Have you ever heard of a crypto scam? Chances are if you’re reading this, you probably have. But what exactly is a crypto scam? How does it operate?
It’s important to know what the scam looks like and which shapes and forms it can take. Once you’re aware of it, it’s easier to spot it. And when you know how to recognize crypto fraud, it’ll be easier to stay away. Let’s see how it all goes.
Types Of Cryptocurrency-Related Cons
There are many types of cryptocurrency-related cons. Some scams involve fake ICOs or initial coin offerings. Others may involve Ponzi schemes, where investors are promised high returns but lose money. Some may involve fake wallets or exchanges that steal people’s private keys and funds.
Common characteristics of crypto scams include false promises of high returns, anonymous or unverifiable team members, and a lack of transparency. Be wary of any investment that seems too good to be true, and always do your own research before investing in any cryptocurrency project.
Click here to find out what types of crypto scams exist.
1. Market Manipulation
Market manipulation is a broad term that can encompass various activities to artificially affect a security’s price.
In the context of cryptocurrency, market manipulation typically refers to activities such as wash trading (i.e., simultaneously buying and selling the same asset on different exchanges to create the illusion of high trade volume), pump-and-dump schemes (i.e., coordinating the purchase of a particular asset by a group of individuals to drive up its price before selling it at a profit) and spoofing (i.e., placing large buy or sell orders to cancel them before they are executed, in order to create artificial price movements).
While market manipulation is not necessarily illegal, it is considered unethical by many and can be subject to regulatory action. For example, in 2018, the U.S. Commodity Futures Trading Commission (CFTC) charged two individuals with spoofing and manipulating digital currency prices on multiple occasions between 2015 and 2016.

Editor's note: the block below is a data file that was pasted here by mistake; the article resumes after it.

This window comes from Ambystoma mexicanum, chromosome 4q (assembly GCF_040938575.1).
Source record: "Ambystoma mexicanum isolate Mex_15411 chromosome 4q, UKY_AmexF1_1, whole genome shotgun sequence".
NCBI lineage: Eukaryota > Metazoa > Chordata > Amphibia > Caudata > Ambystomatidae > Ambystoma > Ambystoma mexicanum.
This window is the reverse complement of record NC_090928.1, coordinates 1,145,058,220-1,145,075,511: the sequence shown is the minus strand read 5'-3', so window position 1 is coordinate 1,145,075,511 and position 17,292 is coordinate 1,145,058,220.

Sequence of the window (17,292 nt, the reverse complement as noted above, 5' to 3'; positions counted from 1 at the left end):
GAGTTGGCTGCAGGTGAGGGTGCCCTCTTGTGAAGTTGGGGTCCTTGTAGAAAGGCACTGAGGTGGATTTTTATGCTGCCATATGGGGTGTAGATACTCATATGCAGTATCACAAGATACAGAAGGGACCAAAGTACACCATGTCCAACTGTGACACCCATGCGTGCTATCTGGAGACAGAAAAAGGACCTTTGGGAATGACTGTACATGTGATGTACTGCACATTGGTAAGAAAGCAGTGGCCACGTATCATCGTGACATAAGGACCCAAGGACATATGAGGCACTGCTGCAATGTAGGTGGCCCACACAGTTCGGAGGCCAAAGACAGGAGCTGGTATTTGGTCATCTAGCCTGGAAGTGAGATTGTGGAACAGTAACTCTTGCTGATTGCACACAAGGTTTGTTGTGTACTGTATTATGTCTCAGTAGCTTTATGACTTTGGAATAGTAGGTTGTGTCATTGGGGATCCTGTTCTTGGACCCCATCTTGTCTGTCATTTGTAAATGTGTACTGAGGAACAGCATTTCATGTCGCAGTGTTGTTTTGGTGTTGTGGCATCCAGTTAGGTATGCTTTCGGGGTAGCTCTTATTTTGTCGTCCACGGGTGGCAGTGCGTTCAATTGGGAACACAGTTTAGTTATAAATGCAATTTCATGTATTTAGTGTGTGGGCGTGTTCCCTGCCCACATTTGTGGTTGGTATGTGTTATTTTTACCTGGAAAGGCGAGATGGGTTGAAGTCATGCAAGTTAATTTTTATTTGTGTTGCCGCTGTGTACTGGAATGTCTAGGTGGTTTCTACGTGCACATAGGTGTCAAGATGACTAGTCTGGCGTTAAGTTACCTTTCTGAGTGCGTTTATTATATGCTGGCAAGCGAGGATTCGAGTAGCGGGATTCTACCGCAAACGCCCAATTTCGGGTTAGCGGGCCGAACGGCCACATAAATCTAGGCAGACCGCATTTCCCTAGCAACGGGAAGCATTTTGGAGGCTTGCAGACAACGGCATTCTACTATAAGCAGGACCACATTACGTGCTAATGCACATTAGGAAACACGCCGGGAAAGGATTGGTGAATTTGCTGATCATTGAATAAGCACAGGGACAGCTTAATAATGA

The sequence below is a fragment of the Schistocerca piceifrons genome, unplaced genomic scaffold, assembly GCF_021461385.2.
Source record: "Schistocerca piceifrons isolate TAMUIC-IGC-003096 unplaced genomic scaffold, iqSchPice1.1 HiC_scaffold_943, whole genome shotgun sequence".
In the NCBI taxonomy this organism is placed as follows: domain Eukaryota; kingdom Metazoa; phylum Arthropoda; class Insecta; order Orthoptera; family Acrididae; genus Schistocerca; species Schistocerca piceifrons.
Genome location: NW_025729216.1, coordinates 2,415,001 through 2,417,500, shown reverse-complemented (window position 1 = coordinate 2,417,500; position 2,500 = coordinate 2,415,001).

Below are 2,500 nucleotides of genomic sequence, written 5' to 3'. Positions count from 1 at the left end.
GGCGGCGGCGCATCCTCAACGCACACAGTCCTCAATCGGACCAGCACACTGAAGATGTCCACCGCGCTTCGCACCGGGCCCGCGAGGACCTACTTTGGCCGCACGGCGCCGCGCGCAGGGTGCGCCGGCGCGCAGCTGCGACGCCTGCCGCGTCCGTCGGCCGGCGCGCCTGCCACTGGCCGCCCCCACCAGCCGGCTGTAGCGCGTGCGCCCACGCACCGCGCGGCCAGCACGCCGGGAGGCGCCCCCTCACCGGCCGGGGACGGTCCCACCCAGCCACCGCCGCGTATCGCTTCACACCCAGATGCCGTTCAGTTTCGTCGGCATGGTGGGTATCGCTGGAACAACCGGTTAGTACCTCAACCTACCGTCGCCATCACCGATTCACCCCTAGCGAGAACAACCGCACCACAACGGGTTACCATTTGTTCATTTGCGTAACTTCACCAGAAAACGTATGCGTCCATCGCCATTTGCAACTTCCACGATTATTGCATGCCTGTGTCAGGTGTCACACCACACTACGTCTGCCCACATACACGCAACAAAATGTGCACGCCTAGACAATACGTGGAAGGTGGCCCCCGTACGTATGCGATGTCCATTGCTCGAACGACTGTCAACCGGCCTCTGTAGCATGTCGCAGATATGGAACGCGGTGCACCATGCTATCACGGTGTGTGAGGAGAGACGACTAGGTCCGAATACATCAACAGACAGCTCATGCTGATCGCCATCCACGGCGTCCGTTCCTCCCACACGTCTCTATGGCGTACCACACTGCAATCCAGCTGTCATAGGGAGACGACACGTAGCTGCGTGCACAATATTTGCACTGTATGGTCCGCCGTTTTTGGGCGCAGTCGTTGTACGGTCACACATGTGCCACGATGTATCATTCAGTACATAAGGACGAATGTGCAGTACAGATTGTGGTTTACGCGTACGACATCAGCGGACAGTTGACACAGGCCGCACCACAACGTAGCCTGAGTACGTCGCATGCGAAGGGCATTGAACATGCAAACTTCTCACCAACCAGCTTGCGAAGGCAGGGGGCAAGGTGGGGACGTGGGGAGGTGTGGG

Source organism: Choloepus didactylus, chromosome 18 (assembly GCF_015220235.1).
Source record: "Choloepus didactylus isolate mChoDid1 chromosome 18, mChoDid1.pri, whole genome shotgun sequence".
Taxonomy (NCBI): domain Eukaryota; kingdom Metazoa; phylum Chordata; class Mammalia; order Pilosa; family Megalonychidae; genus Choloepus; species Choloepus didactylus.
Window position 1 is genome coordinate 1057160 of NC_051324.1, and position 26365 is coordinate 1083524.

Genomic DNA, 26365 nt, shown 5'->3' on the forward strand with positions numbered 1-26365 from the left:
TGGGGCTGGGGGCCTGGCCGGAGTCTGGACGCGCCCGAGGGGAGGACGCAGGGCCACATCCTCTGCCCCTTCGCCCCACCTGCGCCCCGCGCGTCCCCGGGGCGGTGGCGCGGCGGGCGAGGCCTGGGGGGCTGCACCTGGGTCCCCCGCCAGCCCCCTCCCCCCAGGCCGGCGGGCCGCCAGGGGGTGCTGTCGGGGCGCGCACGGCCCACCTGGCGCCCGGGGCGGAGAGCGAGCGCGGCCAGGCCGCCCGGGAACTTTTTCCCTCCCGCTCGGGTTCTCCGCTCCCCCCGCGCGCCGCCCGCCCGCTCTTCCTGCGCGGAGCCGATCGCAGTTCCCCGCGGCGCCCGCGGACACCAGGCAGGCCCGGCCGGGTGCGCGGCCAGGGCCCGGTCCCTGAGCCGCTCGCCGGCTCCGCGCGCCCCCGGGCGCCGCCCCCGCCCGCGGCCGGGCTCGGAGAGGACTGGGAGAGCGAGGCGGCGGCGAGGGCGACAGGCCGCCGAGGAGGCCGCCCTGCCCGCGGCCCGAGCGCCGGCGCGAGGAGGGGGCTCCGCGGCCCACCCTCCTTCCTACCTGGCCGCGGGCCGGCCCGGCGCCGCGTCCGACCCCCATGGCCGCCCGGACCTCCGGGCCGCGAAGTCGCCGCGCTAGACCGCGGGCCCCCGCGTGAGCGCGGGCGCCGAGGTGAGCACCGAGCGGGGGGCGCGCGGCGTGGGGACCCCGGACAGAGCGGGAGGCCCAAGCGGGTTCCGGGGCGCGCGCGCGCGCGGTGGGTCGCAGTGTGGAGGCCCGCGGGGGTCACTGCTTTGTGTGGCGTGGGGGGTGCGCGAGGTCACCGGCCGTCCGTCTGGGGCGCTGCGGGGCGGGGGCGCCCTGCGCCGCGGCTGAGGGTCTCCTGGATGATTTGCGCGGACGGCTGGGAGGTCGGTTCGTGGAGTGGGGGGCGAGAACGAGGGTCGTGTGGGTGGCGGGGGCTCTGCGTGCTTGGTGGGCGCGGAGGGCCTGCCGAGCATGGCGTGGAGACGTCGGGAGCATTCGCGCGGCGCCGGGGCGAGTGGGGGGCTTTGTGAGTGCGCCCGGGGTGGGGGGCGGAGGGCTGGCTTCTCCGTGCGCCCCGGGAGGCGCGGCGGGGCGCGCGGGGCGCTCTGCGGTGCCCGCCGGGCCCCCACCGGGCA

When it comes to crypto scams, one of the most common methods is known as spoofing. This is where a scammer will pose as another user to try and trick you into giving them your money or personal information.
They create a fake account that looks identical to a real account, right down to the profile picture and bio. They may even copy the username and post similar content to make it seem like they’re a genuine user.
Once they’ve set up their spoof account, they’ll start interacting with real users. They may try to be friends, follow you, or send you direct messages. The aim is to get you to either click on a link that will take you to their scam website or to get you to reply with your personal information.
Front-running is when a scammer uses insider information to trade ahead of others in the market. This allows the scammer to make a profit while the victim loses money.
For example, let’s say that John is a front-runner. He sees that Jane is about to buy 1 BTC at $10,000. He also knows that the price of BTC is about to go up to $11,000. So, he buys 1 BTC at $10,000 and then sells it to Jane at $11,000. Jane loses $1,000, while John makes a profit of $1,000.
This may not seem like much, but if John does this multiple times with different people, he can make a lot of money while people lose their hard-earned cash. This is why front-running is considered a cryptocurrency scam.
The term “churning” refers to a scam where investors are lured in with promises of high returns, only to have their funds stolen by fraudsters. The scam is widespread in Initial Coin Offerings (ICOs), where projects often promise unrealistically high returns to early investors.